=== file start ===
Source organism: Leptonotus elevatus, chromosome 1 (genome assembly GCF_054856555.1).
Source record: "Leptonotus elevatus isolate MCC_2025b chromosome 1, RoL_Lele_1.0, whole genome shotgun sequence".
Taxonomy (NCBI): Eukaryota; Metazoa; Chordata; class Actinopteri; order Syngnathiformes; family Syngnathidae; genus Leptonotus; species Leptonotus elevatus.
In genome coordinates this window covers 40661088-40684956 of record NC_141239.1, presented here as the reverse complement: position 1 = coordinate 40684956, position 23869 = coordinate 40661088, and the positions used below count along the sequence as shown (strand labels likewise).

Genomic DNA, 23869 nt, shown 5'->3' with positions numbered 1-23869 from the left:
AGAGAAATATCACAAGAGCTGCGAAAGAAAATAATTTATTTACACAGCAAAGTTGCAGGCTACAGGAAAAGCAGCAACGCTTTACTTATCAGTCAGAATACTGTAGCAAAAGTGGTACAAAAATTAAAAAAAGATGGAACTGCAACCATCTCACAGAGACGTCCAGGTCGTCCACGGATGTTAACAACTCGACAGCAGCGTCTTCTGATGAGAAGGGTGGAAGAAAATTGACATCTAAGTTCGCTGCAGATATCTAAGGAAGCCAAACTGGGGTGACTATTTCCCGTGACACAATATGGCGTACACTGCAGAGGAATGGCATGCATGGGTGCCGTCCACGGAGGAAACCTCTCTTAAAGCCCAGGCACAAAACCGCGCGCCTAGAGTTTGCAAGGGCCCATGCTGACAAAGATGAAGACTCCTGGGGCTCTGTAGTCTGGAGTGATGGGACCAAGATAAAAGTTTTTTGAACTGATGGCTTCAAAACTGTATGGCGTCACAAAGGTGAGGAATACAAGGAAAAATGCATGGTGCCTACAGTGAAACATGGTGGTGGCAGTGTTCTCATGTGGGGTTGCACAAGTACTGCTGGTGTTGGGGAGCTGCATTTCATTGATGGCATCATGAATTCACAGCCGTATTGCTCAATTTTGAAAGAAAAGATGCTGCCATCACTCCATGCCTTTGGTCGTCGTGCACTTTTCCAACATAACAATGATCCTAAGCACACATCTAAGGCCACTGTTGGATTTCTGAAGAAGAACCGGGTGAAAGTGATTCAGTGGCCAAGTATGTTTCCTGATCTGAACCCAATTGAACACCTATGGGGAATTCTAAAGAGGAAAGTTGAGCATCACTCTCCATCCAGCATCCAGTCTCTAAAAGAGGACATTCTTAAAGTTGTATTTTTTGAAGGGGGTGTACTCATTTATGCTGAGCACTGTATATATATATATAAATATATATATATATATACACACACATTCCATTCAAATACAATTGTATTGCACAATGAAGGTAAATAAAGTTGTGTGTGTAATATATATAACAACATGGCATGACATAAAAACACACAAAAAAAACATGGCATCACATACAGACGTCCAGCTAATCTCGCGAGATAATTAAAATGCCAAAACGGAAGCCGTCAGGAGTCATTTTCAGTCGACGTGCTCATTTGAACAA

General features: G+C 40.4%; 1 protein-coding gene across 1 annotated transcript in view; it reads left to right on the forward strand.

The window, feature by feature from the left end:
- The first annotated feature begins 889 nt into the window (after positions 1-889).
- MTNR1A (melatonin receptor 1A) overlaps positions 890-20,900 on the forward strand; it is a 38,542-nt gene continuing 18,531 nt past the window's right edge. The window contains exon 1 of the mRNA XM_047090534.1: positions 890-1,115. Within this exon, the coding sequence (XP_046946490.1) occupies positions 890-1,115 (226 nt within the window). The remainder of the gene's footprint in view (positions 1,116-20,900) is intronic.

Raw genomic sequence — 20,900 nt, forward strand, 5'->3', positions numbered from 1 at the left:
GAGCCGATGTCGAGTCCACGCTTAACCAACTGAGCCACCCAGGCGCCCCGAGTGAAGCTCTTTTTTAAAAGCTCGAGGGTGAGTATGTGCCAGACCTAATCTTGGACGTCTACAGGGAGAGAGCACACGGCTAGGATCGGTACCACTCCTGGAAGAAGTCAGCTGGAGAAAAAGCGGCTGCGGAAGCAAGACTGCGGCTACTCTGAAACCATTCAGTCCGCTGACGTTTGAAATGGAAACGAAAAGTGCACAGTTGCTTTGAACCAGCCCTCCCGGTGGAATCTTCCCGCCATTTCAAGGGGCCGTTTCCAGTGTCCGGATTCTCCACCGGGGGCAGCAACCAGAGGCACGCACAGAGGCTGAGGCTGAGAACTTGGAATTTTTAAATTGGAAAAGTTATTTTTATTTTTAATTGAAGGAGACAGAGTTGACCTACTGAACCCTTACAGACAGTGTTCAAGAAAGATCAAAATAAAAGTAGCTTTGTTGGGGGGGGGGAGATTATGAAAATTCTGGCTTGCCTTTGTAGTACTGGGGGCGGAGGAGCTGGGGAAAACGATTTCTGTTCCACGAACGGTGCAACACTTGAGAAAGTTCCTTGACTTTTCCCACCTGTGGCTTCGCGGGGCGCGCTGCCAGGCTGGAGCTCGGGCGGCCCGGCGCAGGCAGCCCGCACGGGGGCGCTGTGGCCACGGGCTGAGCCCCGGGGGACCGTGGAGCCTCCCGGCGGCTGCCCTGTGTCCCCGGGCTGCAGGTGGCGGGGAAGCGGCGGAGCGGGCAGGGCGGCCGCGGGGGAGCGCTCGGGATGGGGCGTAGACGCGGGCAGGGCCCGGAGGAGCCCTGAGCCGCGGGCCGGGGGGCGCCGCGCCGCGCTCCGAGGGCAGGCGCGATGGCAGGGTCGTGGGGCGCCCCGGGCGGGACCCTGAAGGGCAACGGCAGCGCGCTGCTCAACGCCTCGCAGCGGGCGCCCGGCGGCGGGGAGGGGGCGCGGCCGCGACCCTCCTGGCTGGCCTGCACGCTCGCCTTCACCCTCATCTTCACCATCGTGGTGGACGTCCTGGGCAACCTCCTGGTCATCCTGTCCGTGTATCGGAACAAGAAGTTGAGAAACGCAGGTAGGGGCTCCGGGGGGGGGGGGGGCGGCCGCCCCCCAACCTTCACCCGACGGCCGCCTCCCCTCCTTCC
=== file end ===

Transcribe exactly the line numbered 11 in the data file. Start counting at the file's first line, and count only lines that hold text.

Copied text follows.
Raw genomic sequence — 20,900 nt, forward strand, 5'->3', positions numbered from 1 at the left: